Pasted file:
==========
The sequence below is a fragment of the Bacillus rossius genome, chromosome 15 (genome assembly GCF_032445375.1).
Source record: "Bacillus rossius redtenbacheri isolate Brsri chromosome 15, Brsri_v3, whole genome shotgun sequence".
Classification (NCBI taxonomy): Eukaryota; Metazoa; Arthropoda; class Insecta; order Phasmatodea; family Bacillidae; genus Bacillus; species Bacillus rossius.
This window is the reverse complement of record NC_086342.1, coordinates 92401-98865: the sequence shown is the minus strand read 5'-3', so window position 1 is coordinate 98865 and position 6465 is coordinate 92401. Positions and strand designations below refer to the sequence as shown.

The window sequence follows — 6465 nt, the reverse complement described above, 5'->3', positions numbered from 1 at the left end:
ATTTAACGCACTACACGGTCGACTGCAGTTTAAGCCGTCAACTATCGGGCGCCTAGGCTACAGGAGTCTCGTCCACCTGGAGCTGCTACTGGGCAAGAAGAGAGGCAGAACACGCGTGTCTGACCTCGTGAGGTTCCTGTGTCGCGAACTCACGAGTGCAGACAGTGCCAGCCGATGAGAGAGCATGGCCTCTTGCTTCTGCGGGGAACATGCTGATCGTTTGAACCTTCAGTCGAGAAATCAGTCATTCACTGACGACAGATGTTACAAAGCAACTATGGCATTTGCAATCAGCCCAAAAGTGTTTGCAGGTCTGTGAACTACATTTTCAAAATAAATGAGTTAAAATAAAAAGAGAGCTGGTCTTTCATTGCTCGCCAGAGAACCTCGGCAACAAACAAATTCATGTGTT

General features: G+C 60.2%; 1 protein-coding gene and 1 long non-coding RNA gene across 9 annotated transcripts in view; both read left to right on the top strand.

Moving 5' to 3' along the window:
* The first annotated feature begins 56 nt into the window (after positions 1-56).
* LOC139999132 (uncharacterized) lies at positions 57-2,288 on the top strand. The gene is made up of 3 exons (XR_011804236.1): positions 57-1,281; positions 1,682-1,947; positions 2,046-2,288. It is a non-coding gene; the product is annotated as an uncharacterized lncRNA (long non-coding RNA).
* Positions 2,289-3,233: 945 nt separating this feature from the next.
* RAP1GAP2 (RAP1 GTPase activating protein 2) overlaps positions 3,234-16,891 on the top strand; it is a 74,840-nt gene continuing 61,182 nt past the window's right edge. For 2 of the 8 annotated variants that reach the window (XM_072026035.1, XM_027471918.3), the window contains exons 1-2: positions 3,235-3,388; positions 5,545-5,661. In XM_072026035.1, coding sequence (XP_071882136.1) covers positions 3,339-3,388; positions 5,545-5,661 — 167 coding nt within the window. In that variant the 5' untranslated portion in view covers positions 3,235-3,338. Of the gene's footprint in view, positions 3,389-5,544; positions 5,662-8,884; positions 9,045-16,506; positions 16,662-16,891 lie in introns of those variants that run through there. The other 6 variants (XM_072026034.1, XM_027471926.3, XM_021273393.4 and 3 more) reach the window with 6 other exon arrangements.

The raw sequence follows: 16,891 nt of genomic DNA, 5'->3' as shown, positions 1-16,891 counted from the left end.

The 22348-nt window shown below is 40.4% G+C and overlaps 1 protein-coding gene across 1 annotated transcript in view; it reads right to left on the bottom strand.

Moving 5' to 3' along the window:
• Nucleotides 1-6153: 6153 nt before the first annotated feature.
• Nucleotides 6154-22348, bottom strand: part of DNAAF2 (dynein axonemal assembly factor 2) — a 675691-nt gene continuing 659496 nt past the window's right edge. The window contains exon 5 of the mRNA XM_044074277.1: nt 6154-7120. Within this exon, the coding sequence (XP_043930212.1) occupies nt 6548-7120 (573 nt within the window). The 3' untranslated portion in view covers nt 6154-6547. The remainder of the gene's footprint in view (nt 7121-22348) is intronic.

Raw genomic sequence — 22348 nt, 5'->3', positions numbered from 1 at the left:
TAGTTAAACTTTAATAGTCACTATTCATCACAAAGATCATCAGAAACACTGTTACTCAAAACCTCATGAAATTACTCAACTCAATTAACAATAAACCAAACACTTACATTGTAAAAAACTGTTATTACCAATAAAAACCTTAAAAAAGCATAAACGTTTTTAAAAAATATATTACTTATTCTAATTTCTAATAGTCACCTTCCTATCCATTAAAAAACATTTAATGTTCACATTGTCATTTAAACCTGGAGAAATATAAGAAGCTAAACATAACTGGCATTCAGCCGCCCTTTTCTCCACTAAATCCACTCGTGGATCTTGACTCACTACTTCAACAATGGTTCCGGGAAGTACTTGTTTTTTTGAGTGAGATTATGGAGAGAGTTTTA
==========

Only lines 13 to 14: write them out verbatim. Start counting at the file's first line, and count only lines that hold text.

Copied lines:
The raw sequence follows: 16,891 nt of genomic DNA, 5'->3' as shown, positions 1-16,891 counted from the left end.

The 22348-nt window shown below is 40.4% G+C and overlaps 1 protein-coding gene across 1 annotated transcript in view; it reads right to left on the bottom strand.